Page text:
August 18, 2011

Energy Savings

Have you ever thought of how much of your monthly household budget is consumed by electric & gas cost? Consider these tips.

  • Is there someone at your home at all times? If not, consider buying a programmable thermostat. There is no need in cooling your home all day long when your family is only at home after 5pm on weekdays.
  • Setting you air condition 5 degrees higher can save you up to 20% on your cooling cost.
  • Consider budget billing. Most utility companies provide this free service to anyone who has been at there current address for more than 12 months. Budget billing, which is also known by other names depending on your provider, finds the average of your bills over the past 12 months. Instead of your bill changing every month, you would pay the same amount. Please note that with budget billing, your account may be up for review monthly, quarterly or yearly to see whether your provider may need to raise or lower your monthly bill amount depending on the cost of electricity and/or your usage.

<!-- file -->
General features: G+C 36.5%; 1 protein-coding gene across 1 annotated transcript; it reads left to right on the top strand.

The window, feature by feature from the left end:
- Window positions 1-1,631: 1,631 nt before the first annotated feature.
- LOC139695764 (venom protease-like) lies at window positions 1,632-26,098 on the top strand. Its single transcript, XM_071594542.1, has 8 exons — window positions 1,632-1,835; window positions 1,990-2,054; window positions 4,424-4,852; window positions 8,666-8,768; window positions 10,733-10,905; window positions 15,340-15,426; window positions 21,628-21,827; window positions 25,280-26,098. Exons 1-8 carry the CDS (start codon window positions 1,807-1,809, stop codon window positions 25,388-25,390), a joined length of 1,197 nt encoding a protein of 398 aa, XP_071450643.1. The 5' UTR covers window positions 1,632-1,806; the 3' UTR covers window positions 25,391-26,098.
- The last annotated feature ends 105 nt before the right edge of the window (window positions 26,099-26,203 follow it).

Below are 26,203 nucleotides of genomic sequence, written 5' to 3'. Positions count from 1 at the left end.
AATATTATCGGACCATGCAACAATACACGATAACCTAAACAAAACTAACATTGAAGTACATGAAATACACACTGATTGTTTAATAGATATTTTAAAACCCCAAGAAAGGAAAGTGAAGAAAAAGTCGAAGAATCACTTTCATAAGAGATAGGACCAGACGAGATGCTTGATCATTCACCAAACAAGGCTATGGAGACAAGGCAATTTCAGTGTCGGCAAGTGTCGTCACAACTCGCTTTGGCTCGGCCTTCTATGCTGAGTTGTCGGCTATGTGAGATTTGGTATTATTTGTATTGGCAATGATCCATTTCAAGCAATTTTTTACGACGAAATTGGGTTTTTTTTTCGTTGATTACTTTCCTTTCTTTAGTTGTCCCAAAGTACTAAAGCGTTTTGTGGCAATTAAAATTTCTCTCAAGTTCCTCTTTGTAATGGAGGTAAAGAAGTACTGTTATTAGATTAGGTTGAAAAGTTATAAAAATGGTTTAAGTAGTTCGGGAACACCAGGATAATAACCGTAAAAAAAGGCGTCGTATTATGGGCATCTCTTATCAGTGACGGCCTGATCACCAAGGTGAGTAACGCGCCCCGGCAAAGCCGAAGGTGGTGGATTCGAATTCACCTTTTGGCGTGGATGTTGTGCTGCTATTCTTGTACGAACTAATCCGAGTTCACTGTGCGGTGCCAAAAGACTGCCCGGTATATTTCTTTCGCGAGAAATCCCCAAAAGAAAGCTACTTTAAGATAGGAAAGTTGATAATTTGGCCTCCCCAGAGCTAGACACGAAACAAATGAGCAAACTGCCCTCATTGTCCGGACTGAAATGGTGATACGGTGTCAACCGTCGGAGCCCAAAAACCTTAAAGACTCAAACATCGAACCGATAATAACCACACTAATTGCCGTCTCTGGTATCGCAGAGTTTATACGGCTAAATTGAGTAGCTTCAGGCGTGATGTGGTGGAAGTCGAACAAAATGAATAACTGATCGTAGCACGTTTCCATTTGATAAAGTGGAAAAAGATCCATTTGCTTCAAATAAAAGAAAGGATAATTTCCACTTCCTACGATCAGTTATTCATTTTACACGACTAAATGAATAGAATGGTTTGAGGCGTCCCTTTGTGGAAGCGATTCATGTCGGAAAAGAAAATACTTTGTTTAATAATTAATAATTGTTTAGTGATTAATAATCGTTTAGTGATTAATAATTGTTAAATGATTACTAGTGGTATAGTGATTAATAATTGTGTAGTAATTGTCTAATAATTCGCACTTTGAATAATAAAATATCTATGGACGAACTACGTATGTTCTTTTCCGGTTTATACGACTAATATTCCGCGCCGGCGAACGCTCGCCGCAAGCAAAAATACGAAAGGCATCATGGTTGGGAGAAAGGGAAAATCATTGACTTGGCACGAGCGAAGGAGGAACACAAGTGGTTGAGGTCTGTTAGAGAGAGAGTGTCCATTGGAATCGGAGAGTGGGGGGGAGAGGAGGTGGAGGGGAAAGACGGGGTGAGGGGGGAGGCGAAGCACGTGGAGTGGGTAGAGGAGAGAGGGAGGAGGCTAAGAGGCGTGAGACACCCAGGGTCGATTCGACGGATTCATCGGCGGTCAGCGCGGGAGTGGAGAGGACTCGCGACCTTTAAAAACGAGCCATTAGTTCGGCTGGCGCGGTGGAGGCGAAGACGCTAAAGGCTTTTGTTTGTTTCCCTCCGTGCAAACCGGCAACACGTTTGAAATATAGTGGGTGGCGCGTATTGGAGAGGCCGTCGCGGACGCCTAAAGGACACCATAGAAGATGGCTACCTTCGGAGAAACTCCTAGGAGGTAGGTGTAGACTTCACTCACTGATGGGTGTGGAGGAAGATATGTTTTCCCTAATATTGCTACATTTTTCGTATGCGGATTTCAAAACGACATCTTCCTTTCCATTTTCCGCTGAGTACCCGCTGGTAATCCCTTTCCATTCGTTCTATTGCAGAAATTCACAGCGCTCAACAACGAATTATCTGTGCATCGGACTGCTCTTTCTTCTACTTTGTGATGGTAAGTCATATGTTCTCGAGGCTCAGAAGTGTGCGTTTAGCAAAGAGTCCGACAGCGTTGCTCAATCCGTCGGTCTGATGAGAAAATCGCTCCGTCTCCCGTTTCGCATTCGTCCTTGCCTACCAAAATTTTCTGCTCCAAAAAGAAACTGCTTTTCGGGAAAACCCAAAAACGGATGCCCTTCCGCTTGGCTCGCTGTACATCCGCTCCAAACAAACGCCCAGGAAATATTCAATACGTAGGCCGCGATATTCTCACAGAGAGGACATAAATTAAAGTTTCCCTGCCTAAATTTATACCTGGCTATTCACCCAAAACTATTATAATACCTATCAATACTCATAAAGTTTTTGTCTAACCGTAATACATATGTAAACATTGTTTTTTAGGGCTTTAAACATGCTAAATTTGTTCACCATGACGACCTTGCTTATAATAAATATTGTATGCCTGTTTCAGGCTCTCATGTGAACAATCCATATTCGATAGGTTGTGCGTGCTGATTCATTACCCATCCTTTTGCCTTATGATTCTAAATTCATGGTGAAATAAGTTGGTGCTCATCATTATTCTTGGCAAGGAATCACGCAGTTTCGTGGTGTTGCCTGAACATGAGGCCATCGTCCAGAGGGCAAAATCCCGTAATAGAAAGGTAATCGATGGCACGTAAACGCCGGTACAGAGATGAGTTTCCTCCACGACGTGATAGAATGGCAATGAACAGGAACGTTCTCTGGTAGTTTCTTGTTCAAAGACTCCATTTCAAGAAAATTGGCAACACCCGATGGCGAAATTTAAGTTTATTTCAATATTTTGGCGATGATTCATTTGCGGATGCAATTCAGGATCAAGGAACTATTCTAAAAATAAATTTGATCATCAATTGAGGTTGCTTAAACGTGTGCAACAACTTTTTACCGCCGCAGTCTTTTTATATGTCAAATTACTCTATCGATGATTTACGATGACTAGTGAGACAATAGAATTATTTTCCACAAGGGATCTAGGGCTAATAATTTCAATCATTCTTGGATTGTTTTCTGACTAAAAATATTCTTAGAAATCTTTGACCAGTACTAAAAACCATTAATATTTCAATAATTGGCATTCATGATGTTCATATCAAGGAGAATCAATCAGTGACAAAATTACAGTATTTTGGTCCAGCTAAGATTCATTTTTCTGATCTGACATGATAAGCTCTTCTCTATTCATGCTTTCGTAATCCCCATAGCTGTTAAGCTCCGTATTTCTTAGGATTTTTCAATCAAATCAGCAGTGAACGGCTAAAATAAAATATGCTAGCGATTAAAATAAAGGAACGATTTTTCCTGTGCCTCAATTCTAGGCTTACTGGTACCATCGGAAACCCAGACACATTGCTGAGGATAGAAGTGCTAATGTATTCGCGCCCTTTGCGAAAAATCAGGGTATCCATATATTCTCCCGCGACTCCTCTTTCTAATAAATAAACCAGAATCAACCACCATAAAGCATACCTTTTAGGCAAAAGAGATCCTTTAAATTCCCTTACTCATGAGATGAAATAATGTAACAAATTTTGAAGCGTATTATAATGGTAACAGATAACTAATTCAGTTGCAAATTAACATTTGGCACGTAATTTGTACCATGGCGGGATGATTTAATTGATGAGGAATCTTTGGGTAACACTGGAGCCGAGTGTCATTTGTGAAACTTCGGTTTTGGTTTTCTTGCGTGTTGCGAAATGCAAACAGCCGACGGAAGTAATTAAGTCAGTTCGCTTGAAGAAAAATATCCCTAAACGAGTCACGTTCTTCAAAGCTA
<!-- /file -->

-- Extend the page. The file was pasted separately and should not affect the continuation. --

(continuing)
• Try running your ceiling fans more often instead of lowering your air condition.
  • Replace standard light bulbs with CFL (compact florescent) bulbs that use less energy to run.
  • Be sure to enable “power management” on all of your computer and be sure to power them down at night. A laptop uses 90% less power than a traditional desktop.
  • Use large appliances, such as your dishwasher, washer and dryer later in the evenings to lower cost on electricity. Using electricity between 8am and 8pm cost you more. Try setting your dishwasher on timer mode and have it run around midnight.
  • Still curious about more ways that you can save on utilities, call your local utility provider and ask them to come out and do an energy audit of your home. Most utilities will do this for free as a service to their customers.

According to some recent tips from State Farm’s Good Neighbor magazine (Spring/Summer 2011) consider this…

Try a Utilities Crash Diet

For one month make it your goal to use as little electricity as you can and still live a relatively normal life. For example see how little hot water you can use when doing laundry and dishes, or when you shower. Then compare your bill with the same month in the previous year and see how much you save. You might decide that a utilities crash diet can help you shed some financial fat.